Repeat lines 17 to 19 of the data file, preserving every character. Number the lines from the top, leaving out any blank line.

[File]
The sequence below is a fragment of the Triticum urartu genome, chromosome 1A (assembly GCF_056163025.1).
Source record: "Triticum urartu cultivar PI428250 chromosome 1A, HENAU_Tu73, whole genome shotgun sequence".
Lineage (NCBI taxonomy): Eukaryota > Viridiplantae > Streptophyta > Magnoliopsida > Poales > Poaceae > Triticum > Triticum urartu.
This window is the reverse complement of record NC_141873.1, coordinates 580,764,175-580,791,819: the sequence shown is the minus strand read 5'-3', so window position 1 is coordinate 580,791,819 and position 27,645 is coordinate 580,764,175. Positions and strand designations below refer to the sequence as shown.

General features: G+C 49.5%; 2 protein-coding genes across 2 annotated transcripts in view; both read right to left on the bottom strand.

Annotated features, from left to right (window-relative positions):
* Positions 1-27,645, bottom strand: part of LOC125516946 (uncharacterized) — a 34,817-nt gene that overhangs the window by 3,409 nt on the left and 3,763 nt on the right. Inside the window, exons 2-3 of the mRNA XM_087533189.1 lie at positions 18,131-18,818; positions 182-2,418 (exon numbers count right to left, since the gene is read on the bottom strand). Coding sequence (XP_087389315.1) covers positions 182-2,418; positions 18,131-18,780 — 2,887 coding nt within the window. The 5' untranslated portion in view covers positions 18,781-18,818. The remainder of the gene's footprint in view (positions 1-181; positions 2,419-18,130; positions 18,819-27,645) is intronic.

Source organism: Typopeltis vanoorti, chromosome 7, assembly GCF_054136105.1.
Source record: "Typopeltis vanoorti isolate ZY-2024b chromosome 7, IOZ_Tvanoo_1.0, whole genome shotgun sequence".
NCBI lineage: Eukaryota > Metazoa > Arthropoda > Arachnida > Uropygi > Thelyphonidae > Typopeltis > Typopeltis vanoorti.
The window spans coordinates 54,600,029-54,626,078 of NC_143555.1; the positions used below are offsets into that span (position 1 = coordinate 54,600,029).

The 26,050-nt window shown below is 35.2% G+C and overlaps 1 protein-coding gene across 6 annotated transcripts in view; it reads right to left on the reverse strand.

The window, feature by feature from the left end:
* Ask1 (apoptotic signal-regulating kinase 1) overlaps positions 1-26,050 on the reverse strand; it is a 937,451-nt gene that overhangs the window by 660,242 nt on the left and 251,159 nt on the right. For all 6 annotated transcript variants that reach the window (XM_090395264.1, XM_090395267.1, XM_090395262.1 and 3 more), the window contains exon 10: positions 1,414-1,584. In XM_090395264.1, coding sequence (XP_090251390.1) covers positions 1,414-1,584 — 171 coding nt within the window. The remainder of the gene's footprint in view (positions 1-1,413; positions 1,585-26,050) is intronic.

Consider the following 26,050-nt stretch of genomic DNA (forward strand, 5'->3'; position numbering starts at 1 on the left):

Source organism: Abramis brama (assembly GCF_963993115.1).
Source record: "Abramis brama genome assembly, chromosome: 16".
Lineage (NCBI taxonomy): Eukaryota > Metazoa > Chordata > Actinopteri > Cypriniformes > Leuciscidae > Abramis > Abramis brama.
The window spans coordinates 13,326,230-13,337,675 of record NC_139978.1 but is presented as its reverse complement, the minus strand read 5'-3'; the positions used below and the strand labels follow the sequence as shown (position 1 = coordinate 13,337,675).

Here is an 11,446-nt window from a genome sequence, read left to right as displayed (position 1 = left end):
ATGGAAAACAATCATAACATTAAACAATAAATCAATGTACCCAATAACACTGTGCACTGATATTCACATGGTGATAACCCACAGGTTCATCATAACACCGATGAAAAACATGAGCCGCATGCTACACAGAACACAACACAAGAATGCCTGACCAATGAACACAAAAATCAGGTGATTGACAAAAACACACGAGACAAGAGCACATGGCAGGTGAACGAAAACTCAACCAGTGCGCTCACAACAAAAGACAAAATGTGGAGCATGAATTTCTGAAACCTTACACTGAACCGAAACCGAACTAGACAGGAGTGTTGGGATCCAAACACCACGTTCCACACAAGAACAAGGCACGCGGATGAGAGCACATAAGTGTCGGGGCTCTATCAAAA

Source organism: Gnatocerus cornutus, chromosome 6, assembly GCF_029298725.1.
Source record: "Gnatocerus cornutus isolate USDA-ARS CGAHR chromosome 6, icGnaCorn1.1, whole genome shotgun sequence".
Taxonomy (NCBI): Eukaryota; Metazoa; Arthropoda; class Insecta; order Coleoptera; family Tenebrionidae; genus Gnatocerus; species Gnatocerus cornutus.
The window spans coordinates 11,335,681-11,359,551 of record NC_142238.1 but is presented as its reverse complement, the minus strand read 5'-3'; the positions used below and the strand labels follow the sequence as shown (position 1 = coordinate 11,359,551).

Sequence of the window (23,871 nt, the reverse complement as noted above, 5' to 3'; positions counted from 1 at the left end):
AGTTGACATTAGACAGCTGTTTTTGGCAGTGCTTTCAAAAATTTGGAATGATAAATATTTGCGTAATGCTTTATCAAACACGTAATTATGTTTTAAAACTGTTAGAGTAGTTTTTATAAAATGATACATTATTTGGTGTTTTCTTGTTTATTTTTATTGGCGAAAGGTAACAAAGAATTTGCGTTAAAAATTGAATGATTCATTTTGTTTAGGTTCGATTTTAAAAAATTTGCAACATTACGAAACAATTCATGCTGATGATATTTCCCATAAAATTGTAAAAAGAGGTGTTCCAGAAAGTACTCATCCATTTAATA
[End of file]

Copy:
Source record: "Abramis brama genome assembly, chromosome: 16".
Lineage (NCBI taxonomy): Eukaryota > Metazoa > Chordata > Actinopteri > Cypriniformes > Leuciscidae > Abramis > Abramis brama.
The window spans coordinates 13,326,230-13,337,675 of record NC_139978.1 but is presented as its reverse complement, the minus strand read 5'-3'; the positions used below and the strand labels follow the sequence as shown (position 1 = coordinate 13,337,675).